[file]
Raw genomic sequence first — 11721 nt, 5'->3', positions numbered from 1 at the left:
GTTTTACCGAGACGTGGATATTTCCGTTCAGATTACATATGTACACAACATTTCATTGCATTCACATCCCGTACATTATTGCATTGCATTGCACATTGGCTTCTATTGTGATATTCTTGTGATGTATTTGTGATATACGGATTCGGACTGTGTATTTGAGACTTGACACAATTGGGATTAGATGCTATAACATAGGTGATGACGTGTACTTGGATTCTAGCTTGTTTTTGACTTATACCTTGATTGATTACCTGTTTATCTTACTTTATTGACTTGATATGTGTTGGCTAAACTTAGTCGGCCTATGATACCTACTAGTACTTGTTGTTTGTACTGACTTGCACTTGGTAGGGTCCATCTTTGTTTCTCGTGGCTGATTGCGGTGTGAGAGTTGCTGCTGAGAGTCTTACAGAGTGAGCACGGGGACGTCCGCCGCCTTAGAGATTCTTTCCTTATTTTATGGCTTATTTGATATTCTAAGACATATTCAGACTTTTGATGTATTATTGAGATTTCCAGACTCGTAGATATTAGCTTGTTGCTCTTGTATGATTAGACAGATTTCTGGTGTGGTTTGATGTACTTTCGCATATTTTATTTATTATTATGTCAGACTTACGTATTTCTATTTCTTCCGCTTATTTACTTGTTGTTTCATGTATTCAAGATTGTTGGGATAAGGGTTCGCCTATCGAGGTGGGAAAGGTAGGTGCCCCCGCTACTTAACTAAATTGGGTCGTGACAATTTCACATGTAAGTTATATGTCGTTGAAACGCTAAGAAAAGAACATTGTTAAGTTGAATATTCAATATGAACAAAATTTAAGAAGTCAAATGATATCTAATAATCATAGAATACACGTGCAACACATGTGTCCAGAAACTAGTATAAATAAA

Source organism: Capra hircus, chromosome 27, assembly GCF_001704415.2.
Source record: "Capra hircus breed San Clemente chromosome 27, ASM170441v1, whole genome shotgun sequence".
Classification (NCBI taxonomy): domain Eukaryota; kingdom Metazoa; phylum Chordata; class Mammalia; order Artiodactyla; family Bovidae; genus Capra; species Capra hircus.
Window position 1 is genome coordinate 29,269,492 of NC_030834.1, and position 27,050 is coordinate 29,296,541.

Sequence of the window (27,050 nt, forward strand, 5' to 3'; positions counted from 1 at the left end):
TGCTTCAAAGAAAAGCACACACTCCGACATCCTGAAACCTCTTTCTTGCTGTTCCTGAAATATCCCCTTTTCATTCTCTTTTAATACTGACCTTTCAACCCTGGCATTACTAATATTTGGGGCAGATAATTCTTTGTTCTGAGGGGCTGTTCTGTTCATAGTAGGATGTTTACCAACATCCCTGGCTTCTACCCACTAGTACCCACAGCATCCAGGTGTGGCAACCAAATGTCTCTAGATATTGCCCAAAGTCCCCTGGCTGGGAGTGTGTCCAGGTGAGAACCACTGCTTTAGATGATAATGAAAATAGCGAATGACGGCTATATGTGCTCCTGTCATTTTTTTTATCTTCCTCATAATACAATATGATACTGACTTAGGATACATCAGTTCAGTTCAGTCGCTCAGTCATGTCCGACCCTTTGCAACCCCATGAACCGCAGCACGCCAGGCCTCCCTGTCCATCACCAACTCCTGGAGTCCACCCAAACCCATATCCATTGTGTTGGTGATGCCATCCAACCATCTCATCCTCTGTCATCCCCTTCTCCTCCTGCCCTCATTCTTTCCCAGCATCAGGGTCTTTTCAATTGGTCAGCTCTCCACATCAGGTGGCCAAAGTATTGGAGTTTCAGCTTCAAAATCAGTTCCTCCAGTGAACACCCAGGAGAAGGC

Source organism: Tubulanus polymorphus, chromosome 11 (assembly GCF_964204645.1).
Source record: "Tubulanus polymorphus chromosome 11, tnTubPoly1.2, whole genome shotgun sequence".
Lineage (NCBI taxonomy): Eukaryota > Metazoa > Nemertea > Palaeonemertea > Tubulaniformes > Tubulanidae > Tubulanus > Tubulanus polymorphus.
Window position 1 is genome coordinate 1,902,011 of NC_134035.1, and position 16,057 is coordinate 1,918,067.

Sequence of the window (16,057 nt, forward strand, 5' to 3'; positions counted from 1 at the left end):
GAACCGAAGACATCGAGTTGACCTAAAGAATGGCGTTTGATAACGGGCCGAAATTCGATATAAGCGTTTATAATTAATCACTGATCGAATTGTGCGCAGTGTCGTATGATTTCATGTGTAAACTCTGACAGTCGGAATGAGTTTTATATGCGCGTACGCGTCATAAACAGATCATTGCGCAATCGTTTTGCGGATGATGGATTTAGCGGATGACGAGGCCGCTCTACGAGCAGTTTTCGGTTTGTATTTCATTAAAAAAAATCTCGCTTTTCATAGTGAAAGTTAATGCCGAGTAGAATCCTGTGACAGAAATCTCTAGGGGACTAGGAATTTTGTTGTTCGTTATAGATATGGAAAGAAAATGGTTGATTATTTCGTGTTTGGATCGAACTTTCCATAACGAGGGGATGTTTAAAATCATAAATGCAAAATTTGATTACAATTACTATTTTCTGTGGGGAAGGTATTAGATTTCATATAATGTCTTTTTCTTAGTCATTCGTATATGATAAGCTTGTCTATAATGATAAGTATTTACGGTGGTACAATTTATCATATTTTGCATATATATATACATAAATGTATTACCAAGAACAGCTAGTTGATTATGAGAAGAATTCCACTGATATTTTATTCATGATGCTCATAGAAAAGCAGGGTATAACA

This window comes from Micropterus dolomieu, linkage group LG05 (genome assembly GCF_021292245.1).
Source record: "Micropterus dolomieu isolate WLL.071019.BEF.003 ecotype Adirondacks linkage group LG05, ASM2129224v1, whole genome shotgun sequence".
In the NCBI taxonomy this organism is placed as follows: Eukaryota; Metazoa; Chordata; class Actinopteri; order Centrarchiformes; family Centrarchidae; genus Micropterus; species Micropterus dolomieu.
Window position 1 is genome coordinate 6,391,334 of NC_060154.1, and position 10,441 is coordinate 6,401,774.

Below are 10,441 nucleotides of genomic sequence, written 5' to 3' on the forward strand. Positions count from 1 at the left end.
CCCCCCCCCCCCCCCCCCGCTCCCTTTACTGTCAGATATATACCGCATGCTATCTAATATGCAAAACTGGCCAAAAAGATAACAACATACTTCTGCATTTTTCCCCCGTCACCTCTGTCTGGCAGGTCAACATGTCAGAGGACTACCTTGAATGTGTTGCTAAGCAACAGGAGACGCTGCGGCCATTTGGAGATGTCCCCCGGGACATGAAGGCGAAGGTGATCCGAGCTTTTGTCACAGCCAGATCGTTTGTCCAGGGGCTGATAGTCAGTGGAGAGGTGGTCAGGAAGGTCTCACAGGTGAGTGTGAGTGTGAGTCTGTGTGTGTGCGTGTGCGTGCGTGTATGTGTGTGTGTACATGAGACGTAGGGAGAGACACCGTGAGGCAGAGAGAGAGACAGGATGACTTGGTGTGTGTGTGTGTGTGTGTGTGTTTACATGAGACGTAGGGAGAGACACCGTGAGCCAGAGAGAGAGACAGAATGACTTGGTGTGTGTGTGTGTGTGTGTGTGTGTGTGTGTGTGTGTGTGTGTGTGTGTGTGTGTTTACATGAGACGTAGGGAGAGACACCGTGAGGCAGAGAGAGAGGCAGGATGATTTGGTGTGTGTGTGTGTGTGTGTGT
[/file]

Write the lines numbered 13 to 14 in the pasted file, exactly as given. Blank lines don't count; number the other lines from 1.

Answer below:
Sequence of the window (16,057 nt, forward strand, 5' to 3'; positions counted from 1 at the left end):
GAACCGAAGACATCGAGTTGACCTAAAGAATGGCGTTTGATAACGGGCCGAAATTCGATATAAGCGTTTATAATTAATCACTGATCGAATTGTGCGCAGTGTCGTATGATTTCATGTGTAAACTCTGACAGTCGGAATGAGTTTTATATGCGCGTACGCGTCATAAACAGATCATTGCGCAATCGTTTTGCGGATGATGGATTTAGCGGATGACGAGGCCGCTCTACGAGCAGTTTTCGGTTTGTATTTCATTAAAAAAAATCTCGCTTTTCATAGTGAAAGTTAATGCCGAGTAGAATCCTGTGACAGAAATCTCTAGGGGACTAGGAATTTTGTTGTTCGTTATAGATATGGAAAGAAAATGGTTGATTATTTCGTGTTTGGATCGAACTTTCCATAACGAGGGGATGTTTAAAATCATAAATGCAAAATTTGATTACAATTACTATTTTCTGTGGGGAAGGTATTAGATTTCATATAATGTCTTTTTCTTAGTCATTCGTATATGATAAGCTTGTCTATAATGATAAGTATTTACGGTGGTACAATTTATCATATTTTGCATATATATATACATAAATGTATTACCAAGAACAGCTAGTTGATTATGAGAAGAATTCCACTGATATTTTATTCATGATGCTCATAGAAAAGCAGGGTATAACA